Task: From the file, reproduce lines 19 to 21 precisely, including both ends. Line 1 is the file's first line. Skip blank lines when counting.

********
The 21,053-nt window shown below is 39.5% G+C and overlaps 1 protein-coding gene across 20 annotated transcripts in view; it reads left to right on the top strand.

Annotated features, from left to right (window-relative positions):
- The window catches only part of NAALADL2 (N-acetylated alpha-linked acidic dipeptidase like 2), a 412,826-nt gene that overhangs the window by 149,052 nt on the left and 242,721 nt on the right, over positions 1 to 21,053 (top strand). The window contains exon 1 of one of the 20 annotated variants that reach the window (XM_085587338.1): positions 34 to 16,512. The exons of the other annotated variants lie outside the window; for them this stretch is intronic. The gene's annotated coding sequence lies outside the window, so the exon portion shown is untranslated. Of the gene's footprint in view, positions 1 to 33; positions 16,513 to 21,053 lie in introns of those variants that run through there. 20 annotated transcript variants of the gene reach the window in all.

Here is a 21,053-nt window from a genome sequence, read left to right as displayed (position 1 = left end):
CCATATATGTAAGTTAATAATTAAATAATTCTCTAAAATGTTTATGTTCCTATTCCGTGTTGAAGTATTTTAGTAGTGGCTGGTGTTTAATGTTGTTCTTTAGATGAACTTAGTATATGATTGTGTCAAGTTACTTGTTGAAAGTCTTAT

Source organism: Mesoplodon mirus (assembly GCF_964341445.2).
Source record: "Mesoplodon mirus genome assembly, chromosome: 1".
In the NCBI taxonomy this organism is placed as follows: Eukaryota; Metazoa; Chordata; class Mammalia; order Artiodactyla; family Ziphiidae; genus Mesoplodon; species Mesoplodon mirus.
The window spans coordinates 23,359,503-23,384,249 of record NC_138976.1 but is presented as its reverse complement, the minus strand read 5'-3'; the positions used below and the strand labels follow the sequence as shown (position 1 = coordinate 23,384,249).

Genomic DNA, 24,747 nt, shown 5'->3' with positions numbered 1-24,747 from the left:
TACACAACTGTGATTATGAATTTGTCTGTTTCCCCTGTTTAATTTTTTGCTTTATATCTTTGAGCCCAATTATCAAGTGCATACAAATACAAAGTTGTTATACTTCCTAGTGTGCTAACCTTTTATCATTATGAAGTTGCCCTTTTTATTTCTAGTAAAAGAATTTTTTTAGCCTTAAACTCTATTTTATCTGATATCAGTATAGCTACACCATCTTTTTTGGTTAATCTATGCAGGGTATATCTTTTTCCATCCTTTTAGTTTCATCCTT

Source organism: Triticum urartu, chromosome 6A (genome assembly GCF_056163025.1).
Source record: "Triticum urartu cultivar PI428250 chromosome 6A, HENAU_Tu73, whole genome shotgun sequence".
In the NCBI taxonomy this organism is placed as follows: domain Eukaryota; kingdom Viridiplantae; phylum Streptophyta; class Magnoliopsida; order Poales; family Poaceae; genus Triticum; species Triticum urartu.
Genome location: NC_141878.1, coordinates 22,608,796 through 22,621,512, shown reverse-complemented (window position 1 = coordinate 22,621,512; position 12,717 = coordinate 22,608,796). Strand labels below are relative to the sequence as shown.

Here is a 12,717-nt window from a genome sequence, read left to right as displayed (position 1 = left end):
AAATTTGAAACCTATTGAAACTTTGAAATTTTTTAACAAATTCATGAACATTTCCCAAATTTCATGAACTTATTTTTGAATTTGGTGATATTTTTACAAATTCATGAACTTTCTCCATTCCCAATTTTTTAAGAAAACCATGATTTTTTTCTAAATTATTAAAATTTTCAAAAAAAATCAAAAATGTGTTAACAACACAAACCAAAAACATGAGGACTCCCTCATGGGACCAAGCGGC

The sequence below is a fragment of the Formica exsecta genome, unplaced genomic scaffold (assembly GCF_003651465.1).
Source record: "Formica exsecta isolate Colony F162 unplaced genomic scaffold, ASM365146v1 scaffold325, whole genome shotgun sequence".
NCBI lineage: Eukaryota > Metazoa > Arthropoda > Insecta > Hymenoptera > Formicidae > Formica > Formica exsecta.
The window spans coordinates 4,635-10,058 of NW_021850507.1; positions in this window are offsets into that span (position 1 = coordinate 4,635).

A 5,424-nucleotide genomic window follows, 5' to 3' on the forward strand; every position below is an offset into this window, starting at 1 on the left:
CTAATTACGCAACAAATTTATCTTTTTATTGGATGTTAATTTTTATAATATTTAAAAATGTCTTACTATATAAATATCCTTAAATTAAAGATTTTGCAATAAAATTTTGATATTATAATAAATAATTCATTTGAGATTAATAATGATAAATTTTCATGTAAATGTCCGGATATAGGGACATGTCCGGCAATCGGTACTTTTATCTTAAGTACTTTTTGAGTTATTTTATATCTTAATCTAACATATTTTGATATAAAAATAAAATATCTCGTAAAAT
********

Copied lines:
Source record: "Formica exsecta isolate Colony F162 unplaced genomic scaffold, ASM365146v1 scaffold325, whole genome shotgun sequence".
NCBI lineage: Eukaryota > Metazoa > Arthropoda > Insecta > Hymenoptera > Formicidae > Formica > Formica exsecta.
The window spans coordinates 4,635-10,058 of NW_021850507.1; positions in this window are offsets into that span (position 1 = coordinate 4,635).